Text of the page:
As soon as you give away big prizes and money, you have community mercenaries – not community members. Be careful.

Don’t hire paid posters

Yes, you’ll be adding content but you aren’t guaranteeing quality. In the early phases of community building especially, your content sets your community’s norms, culture and personality. That’s worth a lot more than a few cents per post.

Don’t get desperate

Don’t ask members to post. Instead, ask them why they think activity seems to have dropped off. Don’t ask members to invite their friends. Instead, ask them why they would want to invite friends. As soon as you point fingers or become demanding, the fun has gone. Get feedback, ask questions. Don’t go crazy, though.

Don’t start advertising

Why would you want to advertise a weak community? Adding brand new members to a weak community will only make it even weaker. Strong communities start small and feel intimate, regardless of their size. Fast growth is a great ego stroke – you’ll probably be known as a community building legend, but those in the know will see through this – as will your members.

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GregR April 8, 2009 at 7:12 am

I agree. Building a community is tough and time consuming. I have seen sites where they dive into advertising and litter the page with adsense without thinking about what it takes to build a conversation.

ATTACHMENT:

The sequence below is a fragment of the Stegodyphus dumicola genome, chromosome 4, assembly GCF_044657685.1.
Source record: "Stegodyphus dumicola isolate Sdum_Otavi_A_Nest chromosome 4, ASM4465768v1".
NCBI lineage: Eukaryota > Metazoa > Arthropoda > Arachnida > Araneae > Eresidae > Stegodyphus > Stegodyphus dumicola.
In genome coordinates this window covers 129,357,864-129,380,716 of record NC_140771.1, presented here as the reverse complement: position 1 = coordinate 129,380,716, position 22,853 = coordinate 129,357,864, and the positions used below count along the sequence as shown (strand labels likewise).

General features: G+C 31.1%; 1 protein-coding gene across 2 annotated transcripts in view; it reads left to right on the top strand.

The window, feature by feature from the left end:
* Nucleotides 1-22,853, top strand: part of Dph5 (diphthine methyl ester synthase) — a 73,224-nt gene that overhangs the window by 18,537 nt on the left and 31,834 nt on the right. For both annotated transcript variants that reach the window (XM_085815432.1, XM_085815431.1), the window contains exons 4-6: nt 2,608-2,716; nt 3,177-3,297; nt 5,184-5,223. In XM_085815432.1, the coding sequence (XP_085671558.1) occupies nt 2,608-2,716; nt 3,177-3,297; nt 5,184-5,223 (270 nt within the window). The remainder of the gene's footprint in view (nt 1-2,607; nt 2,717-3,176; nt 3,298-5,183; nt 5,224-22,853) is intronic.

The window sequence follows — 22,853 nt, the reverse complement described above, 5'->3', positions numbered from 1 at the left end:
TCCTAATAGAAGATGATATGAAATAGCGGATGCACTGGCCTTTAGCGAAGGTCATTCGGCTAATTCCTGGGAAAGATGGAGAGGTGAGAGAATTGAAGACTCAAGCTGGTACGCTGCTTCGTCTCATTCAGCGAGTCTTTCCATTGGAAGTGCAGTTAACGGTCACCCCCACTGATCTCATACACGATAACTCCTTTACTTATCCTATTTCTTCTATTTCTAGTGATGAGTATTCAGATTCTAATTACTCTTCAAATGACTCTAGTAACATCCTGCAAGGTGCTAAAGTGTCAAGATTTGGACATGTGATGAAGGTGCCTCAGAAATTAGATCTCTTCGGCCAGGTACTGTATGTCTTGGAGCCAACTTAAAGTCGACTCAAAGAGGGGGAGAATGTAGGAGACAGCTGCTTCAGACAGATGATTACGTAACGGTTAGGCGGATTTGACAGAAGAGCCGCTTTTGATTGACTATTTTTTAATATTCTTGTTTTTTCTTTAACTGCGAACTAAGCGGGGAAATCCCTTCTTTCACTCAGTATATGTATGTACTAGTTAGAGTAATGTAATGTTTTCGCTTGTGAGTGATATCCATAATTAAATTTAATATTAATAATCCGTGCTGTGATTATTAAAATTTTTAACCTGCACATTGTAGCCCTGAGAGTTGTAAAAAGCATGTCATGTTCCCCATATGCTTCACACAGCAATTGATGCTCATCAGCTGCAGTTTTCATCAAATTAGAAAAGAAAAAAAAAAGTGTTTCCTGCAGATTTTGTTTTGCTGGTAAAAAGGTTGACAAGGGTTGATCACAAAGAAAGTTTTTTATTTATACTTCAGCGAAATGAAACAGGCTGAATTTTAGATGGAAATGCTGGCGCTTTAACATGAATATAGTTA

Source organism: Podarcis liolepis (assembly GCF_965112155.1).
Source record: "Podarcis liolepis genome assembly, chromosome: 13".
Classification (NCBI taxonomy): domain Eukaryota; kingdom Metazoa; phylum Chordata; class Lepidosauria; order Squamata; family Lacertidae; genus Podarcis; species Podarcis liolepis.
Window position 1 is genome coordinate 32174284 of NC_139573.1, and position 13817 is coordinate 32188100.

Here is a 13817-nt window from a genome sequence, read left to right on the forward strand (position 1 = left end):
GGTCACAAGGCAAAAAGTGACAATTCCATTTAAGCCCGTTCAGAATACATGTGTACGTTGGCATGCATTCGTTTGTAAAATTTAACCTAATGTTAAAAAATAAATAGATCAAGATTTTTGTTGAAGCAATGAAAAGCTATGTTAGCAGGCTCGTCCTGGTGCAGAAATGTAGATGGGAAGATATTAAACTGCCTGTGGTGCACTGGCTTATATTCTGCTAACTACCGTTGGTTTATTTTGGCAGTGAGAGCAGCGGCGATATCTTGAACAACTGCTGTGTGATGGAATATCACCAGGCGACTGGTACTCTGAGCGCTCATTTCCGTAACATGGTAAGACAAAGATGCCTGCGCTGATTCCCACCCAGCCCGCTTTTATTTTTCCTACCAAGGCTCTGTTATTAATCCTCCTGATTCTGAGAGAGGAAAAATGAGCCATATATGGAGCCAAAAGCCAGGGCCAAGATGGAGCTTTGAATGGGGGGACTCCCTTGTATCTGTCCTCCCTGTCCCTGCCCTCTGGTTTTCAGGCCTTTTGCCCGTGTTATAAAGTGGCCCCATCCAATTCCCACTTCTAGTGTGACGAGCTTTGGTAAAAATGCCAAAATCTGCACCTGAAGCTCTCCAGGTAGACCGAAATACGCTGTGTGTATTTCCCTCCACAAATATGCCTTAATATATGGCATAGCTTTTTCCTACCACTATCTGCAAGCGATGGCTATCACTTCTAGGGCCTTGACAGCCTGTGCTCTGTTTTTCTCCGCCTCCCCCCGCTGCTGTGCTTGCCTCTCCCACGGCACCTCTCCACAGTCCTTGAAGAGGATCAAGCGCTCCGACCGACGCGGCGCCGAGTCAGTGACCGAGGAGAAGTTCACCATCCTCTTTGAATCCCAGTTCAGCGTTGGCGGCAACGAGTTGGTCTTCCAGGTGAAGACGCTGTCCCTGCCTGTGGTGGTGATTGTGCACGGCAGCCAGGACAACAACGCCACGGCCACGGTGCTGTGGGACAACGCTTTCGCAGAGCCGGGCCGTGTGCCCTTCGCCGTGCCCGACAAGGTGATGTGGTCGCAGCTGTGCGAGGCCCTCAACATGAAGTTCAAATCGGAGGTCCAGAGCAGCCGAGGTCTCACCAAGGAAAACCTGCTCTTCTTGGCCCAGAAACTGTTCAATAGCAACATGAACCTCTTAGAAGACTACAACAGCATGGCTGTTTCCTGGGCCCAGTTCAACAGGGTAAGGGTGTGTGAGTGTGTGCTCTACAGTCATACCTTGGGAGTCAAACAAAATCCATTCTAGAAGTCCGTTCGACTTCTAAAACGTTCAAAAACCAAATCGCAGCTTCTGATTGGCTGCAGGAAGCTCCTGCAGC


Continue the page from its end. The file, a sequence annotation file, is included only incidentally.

Forget the advertising (if you must make a leaderboard) solve the community problem first.
PS don’t put things in the way of users.

Patrick April 8, 2009 at 9:08 am

Great post, Martin! :)

Nicole Price April 8, 2009 at 9:21 am

Thinking small and getting rid of categories not being used is among the most sensible advises I have ever seen. With initial enthusiasm, many categories crop up but they become dormant after some time. These tend to distract the attention and make navigating the forum more complex than necessary.

Viess April 9, 2009 at 8:42 am

I wonder how many users do you need to have to build community. Is it 100, 300 or 1000 unique visitors. Is it 10 /50/ or 300 rss readers.
I’d be glad to know your point of view on that.

Martin Reed - Blog Author April 10, 2009 at 1:24 pm

Viess – You can have 1,000 members but not have a community. Think in terms of the number of relationships you are able to develop and encourage, instead.